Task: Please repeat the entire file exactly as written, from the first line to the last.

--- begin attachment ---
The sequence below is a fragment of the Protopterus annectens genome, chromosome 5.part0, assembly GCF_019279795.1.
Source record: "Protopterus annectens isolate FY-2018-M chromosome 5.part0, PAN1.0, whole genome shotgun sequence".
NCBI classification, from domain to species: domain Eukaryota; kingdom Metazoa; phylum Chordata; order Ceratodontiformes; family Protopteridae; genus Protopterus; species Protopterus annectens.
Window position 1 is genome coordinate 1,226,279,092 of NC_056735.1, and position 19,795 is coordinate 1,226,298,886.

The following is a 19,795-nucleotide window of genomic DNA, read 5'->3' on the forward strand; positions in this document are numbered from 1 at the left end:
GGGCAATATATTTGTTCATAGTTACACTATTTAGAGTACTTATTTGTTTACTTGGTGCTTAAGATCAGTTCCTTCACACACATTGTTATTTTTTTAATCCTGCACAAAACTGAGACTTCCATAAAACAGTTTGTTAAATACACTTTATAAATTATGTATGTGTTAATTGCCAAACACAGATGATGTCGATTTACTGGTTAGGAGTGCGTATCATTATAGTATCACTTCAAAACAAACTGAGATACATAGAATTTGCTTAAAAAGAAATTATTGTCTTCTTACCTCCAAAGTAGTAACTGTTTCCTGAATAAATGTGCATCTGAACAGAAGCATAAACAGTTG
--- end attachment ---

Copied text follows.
The sequence below is a fragment of the Protopterus annectens genome, chromosome 5.part0, assembly GCF_019279795.1.
Source record: "Protopterus annectens isolate FY-2018-M chromosome 5.part0, PAN1.0, whole genome shotgun sequence".
NCBI classification, from domain to species: domain Eukaryota; kingdom Metazoa; phylum Chordata; order Ceratodontiformes; family Protopteridae; genus Protopterus; species Protopterus annectens.
Window position 1 is genome coordinate 1,226,279,092 of NC_056735.1, and position 19,795 is coordinate 1,226,298,886.

The following is a 19,795-nucleotide window of genomic DNA, read 5'->3' on the forward strand; positions in this document are numbered from 1 at the left end:
GGGCAATATATTTGTTCATAGTTACACTATTTAGAGTACTTATTTGTTTACTTGGTGCTTAAGATCAGTTCCTTCACACACATTGTTATTTTTTTAATCCTGCACAAAACTGAGACTTCCATAAAACAGTTTGTTAAATACACTTTATAAATTATGTATGTGTTAATTGCCAAACACAGATGATGTCGATTTACTGGTTAGGAGTGCGTATCATTATAGTATCACTTCAAAACAAACTGAGATACATAGAATTTGCTTAAAAAGAAATTATTGTCTTCTTACCTCCAAAGTAGTAACTGTTTCCTGAATAAATGTGCATCTGAACAGAAGCATAAACAGTTG